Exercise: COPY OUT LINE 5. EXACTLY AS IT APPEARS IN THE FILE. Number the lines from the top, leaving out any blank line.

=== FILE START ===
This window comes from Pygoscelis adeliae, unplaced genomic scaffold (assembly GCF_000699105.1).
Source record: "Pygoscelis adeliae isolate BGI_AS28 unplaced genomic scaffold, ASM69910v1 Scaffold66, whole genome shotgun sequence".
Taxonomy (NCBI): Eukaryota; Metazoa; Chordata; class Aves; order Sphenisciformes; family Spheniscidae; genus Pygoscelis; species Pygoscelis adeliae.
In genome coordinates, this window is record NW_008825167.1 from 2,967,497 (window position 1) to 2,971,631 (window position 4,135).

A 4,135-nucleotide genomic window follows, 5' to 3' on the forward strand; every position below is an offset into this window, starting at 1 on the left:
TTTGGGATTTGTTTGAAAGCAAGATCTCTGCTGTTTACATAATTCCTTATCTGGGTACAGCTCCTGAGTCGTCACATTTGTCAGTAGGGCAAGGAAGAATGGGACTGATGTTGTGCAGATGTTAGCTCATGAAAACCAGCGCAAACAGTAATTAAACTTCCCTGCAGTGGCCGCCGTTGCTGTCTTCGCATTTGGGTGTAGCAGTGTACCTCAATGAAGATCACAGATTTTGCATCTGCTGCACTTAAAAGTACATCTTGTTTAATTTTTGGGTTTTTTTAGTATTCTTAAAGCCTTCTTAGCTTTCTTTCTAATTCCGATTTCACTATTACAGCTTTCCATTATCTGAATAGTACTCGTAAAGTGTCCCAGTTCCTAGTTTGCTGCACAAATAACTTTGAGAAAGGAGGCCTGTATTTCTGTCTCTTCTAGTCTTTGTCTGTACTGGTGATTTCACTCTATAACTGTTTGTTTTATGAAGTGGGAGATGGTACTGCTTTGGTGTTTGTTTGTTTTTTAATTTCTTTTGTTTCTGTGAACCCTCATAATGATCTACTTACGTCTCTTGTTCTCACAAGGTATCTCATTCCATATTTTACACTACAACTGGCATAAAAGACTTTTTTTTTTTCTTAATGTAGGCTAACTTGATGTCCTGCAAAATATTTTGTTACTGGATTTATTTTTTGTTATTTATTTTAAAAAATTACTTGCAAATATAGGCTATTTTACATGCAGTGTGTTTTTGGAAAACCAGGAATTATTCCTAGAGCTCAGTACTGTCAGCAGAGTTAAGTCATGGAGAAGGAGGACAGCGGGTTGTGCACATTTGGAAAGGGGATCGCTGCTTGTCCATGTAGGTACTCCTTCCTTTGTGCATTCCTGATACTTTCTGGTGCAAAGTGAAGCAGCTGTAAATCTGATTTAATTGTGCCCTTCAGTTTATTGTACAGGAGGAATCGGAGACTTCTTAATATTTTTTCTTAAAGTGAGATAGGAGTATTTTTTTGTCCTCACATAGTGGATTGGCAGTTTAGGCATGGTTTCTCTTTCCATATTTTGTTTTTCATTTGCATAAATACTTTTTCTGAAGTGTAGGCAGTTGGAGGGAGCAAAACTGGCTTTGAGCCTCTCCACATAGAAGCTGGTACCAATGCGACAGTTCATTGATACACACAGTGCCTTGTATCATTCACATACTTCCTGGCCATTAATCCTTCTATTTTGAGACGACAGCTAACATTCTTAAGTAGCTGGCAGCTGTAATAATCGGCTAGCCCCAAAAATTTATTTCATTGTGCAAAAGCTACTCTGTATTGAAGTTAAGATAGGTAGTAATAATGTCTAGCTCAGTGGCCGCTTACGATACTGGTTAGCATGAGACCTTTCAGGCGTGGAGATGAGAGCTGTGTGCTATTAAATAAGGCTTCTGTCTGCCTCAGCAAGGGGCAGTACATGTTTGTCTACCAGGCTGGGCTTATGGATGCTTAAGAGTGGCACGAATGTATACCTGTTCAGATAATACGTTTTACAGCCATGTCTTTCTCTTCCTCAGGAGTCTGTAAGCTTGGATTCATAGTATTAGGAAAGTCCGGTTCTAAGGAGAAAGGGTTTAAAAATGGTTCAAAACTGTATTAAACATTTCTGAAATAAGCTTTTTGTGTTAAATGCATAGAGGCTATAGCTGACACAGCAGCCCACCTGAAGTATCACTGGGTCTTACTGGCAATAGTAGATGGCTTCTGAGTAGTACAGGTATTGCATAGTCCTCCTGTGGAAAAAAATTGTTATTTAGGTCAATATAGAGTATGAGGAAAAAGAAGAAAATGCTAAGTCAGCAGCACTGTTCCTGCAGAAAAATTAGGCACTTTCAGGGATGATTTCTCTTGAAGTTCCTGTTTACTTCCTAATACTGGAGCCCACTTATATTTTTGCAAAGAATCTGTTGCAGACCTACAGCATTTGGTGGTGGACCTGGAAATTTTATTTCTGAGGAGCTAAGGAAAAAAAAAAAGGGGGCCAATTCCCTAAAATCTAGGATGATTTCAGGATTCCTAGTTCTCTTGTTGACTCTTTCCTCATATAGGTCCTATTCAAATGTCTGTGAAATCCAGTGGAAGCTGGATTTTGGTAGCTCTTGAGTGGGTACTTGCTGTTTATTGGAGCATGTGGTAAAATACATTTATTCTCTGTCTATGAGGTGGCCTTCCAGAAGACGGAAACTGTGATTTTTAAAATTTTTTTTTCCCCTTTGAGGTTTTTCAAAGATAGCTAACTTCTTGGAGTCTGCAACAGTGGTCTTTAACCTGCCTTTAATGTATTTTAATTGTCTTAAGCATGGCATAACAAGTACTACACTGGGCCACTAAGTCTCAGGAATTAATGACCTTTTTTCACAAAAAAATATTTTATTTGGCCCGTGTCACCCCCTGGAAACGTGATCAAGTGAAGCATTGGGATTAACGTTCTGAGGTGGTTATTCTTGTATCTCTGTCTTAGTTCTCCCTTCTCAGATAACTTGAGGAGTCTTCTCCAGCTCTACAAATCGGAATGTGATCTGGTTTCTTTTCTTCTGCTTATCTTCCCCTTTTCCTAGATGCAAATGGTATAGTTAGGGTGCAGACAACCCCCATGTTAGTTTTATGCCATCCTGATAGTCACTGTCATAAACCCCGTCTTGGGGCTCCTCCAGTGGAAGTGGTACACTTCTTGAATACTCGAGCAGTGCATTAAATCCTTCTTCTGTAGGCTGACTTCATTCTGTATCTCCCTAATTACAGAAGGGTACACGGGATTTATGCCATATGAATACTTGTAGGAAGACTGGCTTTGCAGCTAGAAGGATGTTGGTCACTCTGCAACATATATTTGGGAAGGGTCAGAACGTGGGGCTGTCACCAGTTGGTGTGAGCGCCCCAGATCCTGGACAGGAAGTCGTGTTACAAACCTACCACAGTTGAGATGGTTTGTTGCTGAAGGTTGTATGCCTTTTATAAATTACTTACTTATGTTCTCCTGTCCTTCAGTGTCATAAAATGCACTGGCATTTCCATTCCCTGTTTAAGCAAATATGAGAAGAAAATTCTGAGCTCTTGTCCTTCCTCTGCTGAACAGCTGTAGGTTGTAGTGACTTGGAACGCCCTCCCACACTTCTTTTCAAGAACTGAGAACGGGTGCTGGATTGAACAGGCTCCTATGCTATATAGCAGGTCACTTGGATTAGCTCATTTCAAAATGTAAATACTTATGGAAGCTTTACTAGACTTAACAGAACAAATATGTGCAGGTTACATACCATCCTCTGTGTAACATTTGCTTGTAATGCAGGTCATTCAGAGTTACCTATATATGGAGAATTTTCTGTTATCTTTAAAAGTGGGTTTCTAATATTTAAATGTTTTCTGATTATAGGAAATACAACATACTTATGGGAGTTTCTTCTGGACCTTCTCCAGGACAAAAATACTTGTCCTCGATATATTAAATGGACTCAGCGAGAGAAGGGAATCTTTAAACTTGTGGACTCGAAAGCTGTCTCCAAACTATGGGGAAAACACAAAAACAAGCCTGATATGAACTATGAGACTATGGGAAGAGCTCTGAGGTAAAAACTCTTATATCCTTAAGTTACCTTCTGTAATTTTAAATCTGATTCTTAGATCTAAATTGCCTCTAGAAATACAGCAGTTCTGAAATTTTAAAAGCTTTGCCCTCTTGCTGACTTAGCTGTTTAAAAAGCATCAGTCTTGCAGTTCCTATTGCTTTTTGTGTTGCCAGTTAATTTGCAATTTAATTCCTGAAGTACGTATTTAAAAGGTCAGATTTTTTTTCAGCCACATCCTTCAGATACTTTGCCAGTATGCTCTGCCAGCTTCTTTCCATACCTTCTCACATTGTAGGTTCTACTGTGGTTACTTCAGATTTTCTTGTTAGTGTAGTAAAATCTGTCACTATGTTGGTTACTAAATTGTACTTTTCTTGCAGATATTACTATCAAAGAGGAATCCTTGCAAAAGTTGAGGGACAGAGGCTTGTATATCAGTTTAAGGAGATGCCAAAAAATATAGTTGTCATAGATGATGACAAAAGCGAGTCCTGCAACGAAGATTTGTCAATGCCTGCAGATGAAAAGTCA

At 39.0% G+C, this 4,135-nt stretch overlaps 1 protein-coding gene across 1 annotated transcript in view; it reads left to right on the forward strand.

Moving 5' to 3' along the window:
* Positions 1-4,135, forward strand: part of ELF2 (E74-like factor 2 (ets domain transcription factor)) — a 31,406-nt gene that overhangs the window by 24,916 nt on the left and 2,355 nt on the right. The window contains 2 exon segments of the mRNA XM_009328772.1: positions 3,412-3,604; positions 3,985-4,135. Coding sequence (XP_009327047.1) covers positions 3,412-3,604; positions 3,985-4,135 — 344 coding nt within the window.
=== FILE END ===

A 4,135-nucleotide genomic window follows, 5' to 3' on the forward strand; every position below is an offset into this window, starting at 1 on the left: